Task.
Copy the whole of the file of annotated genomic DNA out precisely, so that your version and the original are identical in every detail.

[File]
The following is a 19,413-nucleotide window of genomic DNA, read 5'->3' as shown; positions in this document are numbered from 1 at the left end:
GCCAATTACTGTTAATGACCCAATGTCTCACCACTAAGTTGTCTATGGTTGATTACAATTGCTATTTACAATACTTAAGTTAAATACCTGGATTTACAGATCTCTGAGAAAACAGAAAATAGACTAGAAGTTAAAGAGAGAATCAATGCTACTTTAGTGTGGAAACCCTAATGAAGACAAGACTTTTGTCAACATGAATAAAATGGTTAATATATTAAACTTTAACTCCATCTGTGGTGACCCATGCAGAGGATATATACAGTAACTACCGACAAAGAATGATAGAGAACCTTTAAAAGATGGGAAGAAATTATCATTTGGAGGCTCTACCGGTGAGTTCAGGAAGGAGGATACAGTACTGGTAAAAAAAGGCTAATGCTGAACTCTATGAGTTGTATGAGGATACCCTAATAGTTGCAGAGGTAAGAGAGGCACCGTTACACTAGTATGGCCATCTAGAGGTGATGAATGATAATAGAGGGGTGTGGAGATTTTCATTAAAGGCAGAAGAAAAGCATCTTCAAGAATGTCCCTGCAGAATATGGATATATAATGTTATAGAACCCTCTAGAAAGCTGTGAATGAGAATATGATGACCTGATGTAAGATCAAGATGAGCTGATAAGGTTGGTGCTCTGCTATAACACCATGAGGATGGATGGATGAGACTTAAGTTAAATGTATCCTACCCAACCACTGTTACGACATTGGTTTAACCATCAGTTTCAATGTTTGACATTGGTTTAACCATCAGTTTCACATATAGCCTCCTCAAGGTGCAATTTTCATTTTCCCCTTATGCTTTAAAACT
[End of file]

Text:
The following is a 19,413-nucleotide window of genomic DNA, read 5'->3' as shown; positions in this document are numbered from 1 at the left end:
GCCAATTACTGTTAATGACCCAATGTCTCACCACTAAGTTGTCTATGGTTGATTACAATTGCTATTTACAATACTTAAGTTAAATACCTGGATTTACAGATCTCTGAGAAAACAGAAAATAGACTAGAAGTTAAAGAGAGAATCAATGCTACTTTAGTGTGGAAACCCTAATGAAGACAAGACTTTTGTCAACATGAATAAAATGGTTAATATATTAAACTTTAACTCCATCTGTGGTGACCCATGCAGAGGATATATACAGTAACTACCGACAAAGAATGATAGAGAACCTTTAAAAGATGGGAAGAAATTATCATTTGGAGGCTCTACCGGTGAGTTCAGGAAGGAGGATACAGTACTGGTAAAAAAAGGCTAATGCTGAACTCTATGAGTTGTATGAGGATACCCTAATAGTTGCAGAGGTAAGAGAGGCACCGTTACACTAGTATGGCCATCTAGAGGTGATGAATGATAATAGAGGGGTGTGGAGATTTTCATTAAAGGCAGAAGAAAAGCATCTTCAAGAATGTCCCTGCAGAATATGGATATATAATGTTATAGAACCCTCTAGAAAGCTGTGAATGAGAATATGATGACCTGATGTAAGATCAAGATGAGCTGATAAGGTTGGTGCTCTGCTATAACACCATGAGGATGGATGGATGAGACTTAAGTTAAATGTATCCTACCCAACCACTGTTACGACATTGGTTTAACCATCAGTTTCAATGTTTGACATTGGTTTAACCATCAGTTTCACATATAGCCTCCTCAAGGTGCAATTTTCATTTTCCCCTTATGCTTTAAAACT